3. Reduce demand on emergency department services and other crisis services through enhanced staffing, care coordination and peer support services, ongoing support for members that assists them in better managing symptoms and medication assisted treatment programs.

 Making an impact

By offering an enhanced system of care at a fraction of ED costs, while improving health outcomes for members, the ED program could produce $197,000 of savings from 2018 to 2019.

By the end of 2018, the expanded withdrawal management services have been provided to 1,505 people.

NT is a 40-yr. old woman with a history of anxiety, depression, domestic abuse and severe opioid use disorder. At the time she visited the HCMC Emergency Department, she had lost custody of her children but had found a stable home and job. She was in heroin withdrawal and interested in treatment, so her emergency physician started her on buprenorphine and made a follow-up appointment. She continued to visit her addiction medicine clinic and remained in treatment 3 weeks later without evidence of relapse.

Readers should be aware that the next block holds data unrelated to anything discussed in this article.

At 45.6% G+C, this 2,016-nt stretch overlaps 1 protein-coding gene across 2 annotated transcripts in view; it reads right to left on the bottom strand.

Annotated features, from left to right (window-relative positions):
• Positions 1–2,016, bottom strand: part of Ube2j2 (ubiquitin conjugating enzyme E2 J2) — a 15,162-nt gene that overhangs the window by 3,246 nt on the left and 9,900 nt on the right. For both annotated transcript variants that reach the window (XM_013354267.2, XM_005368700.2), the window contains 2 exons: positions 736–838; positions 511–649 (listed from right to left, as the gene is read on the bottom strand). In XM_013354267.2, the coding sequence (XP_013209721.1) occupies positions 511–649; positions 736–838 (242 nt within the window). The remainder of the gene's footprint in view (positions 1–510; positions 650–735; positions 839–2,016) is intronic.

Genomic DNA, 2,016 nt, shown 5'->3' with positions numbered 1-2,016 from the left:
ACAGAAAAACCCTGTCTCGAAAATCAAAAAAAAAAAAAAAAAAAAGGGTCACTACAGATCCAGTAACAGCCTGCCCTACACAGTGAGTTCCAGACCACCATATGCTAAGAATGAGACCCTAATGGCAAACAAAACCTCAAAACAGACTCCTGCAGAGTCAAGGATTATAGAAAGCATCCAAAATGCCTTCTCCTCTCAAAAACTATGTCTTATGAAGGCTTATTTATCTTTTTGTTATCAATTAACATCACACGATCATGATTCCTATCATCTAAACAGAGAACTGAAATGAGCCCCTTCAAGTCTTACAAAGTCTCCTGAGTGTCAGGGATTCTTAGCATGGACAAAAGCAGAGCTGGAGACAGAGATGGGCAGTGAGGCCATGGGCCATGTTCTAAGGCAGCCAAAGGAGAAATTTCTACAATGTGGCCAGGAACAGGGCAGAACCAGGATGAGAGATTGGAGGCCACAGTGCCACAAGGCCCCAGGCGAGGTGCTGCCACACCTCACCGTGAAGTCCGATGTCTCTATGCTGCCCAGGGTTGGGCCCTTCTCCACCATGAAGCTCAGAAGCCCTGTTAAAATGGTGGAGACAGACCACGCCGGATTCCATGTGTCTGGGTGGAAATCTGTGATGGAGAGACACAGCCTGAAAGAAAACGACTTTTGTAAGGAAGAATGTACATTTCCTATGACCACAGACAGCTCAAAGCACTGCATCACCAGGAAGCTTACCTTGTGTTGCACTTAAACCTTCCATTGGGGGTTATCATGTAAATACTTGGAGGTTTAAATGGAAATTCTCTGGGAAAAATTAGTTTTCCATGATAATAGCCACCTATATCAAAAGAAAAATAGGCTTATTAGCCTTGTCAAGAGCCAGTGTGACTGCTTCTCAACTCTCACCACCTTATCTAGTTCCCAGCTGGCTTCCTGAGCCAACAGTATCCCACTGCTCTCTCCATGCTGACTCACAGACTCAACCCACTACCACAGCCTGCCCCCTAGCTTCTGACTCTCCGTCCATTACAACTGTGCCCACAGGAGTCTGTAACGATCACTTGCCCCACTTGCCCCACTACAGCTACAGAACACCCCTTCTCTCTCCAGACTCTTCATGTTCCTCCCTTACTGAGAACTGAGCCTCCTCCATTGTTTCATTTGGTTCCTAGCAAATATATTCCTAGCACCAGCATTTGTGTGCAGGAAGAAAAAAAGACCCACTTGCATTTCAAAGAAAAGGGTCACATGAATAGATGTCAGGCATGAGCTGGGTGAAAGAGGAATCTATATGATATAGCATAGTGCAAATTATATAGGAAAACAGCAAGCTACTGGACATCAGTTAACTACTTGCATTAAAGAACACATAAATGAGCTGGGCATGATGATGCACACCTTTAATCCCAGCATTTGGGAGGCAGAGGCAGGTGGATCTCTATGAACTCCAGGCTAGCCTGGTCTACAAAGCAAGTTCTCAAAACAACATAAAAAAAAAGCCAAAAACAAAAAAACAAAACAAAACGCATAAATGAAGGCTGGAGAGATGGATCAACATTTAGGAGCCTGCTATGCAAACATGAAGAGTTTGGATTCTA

John is a 53-yr. old Native American with severe alcohol use disorder who had been homeless most of his life. He had been admitted to the detoxification center more than 300 times and to emergency departments about 25 times. With the new person-centered care approach at Hennepin County, John received housing at an “intentional community” prioritizing Native Americans who are homeless and living with addiction. He receives ongoing support for recovery from a case manager and certified peer specialist, and is working with his care team on a discharge plan. John has not been admitted for detoxification or emergency department services since. 


CASE STUDY: Expand Access to Opioid Addiction Treatment

Download a PDF of the "Expand Access to Opioid Addiction Treatment" case study